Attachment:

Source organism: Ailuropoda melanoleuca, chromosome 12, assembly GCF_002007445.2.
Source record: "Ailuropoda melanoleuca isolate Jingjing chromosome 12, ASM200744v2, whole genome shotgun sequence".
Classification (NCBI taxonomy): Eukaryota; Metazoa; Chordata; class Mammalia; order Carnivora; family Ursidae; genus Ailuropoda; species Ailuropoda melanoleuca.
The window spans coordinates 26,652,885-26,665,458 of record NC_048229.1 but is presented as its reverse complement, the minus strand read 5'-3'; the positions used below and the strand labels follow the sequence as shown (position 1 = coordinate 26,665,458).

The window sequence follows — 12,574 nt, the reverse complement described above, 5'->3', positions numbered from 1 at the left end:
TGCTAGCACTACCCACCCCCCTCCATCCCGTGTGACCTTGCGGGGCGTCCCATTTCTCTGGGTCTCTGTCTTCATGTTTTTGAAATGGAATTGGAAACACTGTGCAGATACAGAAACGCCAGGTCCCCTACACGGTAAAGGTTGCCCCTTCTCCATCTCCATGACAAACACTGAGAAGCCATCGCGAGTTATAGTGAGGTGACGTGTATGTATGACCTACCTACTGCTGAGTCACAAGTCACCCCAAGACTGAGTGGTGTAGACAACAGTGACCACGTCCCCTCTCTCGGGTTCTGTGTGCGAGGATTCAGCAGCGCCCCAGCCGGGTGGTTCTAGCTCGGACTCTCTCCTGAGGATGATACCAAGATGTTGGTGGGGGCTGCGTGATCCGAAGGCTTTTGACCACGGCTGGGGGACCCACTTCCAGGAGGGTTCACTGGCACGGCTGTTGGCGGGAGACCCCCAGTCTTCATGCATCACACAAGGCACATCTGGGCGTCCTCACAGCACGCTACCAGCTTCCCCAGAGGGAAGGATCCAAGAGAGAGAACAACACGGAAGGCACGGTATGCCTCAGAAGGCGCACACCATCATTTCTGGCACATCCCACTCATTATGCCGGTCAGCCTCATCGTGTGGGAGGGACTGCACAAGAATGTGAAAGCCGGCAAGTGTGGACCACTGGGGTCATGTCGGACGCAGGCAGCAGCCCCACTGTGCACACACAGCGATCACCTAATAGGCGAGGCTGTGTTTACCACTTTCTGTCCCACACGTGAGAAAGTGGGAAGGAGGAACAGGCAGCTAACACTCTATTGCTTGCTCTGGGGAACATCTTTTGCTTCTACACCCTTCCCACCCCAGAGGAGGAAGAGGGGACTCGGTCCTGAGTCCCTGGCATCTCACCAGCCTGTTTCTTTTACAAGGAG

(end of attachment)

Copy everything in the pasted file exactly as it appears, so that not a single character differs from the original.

Source organism: Ailuropoda melanoleuca, chromosome 12, assembly GCF_002007445.2.
Source record: "Ailuropoda melanoleuca isolate Jingjing chromosome 12, ASM200744v2, whole genome shotgun sequence".
Classification (NCBI taxonomy): Eukaryota; Metazoa; Chordata; class Mammalia; order Carnivora; family Ursidae; genus Ailuropoda; species Ailuropoda melanoleuca.
The window spans coordinates 26,652,885-26,665,458 of record NC_048229.1 but is presented as its reverse complement, the minus strand read 5'-3'; the positions used below and the strand labels follow the sequence as shown (position 1 = coordinate 26,665,458).

The window sequence follows — 12,574 nt, the reverse complement described above, 5'->3', positions numbered from 1 at the left end:
TGCTAGCACTACCCACCCCCCTCCATCCCGTGTGACCTTGCGGGGCGTCCCATTTCTCTGGGTCTCTGTCTTCATGTTTTTGAAATGGAATTGGAAACACTGTGCAGATACAGAAACGCCAGGTCCCCTACACGGTAAAGGTTGCCCCTTCTCCATCTCCATGACAAACACTGAGAAGCCATCGCGAGTTATAGTGAGGTGACGTGTATGTATGACCTACCTACTGCTGAGTCACAAGTCACCCCAAGACTGAGTGGTGTAGACAACAGTGACCACGTCCCCTCTCTCGGGTTCTGTGTGCGAGGATTCAGCAGCGCCCCAGCCGGGTGGTTCTAGCTCGGACTCTCTCCTGAGGATGATACCAAGATGTTGGTGGGGGCTGCGTGATCCGAAGGCTTTTGACCACGGCTGGGGGACCCACTTCCAGGAGGGTTCACTGGCACGGCTGTTGGCGGGAGACCCCCAGTCTTCATGCATCACACAAGGCACATCTGGGCGTCCTCACAGCACGCTACCAGCTTCCCCAGAGGGAAGGATCCAAGAGAGAGAACAACACGGAAGGCACGGTATGCCTCAGAAGGCGCACACCATCATTTCTGGCACATCCCACTCATTATGCCGGTCAGCCTCATCGTGTGGGAGGGACTGCACAAGAATGTGAAAGCCGGCAAGTGTGGACCACTGGGGTCATGTCGGACGCAGGCAGCAGCCCCACTGTGCACACACAGCGATCACCTAATAGGCGAGGCTGTGTTTACCACTTTCTGTCCCACACGTGAGAAAGTGGGAAGGAGGAACAGGCAGCTAACACTCTATTGCTTGCTCTGGGGAACATCTTTTGCTTCTACACCCTTCCCACCCCAGAGGAGGAAGAGGGGACTCGGTCCTGAGTCCCTGGCATCTCACCAGCCTGTTTCTTTTACAAGGAG